The company has been transitioning its business from the languishing dial-up business of its past to focus on an ad-supported content business, led by the recently launched AOL.com portal. Apparently, the transition isn’t moving fast enough for Time Warner as today, the company confirmed it’s engaged in talks with multiple companies to find ways to speed that process.
“It’s a priority for us to accelerate the transition of AOL to an audience-based business,” Dick Parsons, Time Warner’s chairman and CEO, told investors on a conference call. “We think AOL has what it needs to get there on its own, but we think that either through an enhanced relationship on the technology side, or an enhanced relationship to deliver more traffic to sites AOL controls, we can accelerate that transition.”
Parsons addressed the persistent rumors the company is in talks with any of several key players, including Microsoft, Yahoo and Google, to buy or invest in AOL. He confirmed the company is involved in “strategic discussions” with several companies to discuss “a range of potential strategic investments and transactions,” but declined to name the parties involved or reveal details about the nature of the deals being discussed.
“It’s too early to go into details on the nature of the discussions. There may not even be any deal to discuss,” he said.
AOL stayed true to its recent tendency to grow ad revenue while losing subscribers. AOL’s ad revenue rose by $71 million, a 28-percent increase over the year-ago period. Paid search grew $31 million, and Advertising.com added $31 million, while only contributing revenue for a partial quarter a year ago after it was acquired in August 2004. On a pro-forma basis, advertising revenue would have been up by 20 percent, counting Advertising.com’s pre-acquisition revenue.
A $175 million, 10-percent drop in subscription revenues brought income for that AOL unit down 5 percent to $2.04 billion, compared to $2.14 billion in the same period last year. AOL lost 2.6 million U.S. subscribers in the last 12 months, leaving it with 20.1 million. In Europe, the AOL service had 6.1 million members, a decrease of 98,000 from the previous quarter and a decline of 170,000 from last year’s quarter.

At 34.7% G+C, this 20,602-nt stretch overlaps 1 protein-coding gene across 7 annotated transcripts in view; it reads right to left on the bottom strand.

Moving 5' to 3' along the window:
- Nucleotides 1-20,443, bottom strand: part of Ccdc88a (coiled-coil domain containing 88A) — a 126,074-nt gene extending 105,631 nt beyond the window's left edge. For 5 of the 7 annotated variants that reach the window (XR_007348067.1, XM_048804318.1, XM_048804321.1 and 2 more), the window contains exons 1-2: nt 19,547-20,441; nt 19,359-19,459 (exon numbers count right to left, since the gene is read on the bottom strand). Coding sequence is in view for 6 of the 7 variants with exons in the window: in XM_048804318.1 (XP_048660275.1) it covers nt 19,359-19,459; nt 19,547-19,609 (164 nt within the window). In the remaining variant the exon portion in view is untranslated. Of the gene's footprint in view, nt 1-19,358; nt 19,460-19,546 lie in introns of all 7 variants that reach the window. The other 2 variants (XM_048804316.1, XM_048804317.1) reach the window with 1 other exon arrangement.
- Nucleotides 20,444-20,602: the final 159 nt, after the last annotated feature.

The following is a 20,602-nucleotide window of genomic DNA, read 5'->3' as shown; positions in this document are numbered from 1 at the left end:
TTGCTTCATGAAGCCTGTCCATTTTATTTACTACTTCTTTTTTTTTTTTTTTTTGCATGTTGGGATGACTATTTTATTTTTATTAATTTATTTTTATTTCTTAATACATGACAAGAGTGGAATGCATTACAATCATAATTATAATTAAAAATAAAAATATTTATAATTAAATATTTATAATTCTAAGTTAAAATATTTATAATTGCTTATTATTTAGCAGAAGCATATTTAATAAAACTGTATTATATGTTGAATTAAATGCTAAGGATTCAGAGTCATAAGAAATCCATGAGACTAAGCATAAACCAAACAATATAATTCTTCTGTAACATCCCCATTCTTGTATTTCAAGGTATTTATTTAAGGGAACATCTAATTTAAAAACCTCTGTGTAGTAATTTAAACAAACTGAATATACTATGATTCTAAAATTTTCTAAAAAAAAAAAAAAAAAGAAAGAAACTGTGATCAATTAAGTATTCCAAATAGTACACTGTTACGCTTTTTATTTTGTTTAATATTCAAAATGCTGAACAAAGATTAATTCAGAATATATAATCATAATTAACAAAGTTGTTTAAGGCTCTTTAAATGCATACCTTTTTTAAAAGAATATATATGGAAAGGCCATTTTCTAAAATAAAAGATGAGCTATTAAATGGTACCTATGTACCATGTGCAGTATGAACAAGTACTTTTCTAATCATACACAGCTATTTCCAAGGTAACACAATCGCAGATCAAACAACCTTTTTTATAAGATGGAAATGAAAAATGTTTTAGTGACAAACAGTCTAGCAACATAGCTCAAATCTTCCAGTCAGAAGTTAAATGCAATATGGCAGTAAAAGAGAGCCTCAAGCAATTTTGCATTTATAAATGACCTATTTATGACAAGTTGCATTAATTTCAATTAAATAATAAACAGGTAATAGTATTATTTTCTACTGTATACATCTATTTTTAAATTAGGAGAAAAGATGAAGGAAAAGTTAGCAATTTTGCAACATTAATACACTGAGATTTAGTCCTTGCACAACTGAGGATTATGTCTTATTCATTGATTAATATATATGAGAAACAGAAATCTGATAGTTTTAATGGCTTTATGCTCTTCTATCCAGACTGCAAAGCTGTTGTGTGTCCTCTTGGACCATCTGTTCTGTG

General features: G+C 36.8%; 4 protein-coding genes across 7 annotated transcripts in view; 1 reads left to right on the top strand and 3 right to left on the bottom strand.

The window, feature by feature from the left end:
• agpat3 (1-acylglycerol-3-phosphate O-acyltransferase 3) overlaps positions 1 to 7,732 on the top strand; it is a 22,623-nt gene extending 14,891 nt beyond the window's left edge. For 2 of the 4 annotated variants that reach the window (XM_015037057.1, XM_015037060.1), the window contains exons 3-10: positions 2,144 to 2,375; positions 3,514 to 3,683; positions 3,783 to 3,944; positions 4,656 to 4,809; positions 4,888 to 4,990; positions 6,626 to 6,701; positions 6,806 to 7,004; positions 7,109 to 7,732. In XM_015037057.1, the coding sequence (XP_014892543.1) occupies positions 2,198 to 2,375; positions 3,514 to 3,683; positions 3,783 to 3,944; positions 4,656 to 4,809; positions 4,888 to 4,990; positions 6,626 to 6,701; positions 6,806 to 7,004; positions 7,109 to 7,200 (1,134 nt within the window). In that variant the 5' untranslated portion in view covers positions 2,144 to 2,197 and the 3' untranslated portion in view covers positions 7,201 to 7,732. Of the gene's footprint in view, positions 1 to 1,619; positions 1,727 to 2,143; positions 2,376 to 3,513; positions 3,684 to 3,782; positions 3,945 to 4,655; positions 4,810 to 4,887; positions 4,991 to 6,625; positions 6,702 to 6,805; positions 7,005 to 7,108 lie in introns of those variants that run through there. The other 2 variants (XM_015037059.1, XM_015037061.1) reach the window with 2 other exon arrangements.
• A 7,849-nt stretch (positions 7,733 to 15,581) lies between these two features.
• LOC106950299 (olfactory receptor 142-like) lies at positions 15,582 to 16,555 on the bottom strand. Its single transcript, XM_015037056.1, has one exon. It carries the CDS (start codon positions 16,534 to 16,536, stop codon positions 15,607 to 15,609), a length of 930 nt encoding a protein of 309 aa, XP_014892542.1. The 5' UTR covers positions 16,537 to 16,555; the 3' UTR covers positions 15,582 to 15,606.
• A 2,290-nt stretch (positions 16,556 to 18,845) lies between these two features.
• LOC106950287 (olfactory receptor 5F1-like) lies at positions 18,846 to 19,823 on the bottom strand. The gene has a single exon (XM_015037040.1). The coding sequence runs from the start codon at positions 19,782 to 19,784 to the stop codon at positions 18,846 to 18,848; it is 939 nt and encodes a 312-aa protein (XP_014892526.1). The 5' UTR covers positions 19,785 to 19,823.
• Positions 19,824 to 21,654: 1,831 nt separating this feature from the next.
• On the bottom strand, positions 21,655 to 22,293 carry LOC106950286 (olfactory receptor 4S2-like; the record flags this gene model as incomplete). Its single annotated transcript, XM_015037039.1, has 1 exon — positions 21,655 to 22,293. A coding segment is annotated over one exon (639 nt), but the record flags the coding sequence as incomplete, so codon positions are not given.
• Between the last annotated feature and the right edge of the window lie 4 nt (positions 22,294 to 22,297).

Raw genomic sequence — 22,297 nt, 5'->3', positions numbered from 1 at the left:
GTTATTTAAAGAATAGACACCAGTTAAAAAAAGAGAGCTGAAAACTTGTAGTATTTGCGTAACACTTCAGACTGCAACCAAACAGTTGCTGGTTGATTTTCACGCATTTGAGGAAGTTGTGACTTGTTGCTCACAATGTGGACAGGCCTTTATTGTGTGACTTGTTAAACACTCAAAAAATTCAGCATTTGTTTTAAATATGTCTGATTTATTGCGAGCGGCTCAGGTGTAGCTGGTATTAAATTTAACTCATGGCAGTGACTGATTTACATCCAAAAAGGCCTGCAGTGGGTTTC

Overall, revenue at Time Warner rose 6 percent to $10.54 billion for the quarter, up from $9.94 billion in the year-ago quarter. Net income rose to $897 million, or $0.19 per share, up from the year-ago $499 million, or $0.11 per share. Wall Street analysts expected Time Warner to post earnings of $0.17 per share on revenue of $10.37 billion.
The company responded to outspoken investor Carl Icahn’s calls to quadruple the $5 billion stock buyback plan announced in August with a compromise, announcing the board of directors authorized a $7.5 billion increase in the program to a total of $12.5 billion over the next 21 months. Parsons responded to Icahn’s calls for an immediate spin-off of its cable TV unit, though Parsons took several opportunities to highlight the unit’s growth.
“With our strong balance sheet, industry-leading free cash flow and solid earnings, we can expand our stock buyback while still having the resources to invest meaningfully in future growth as well as to pay our regular quarterly cash dividend,” Parsons said.
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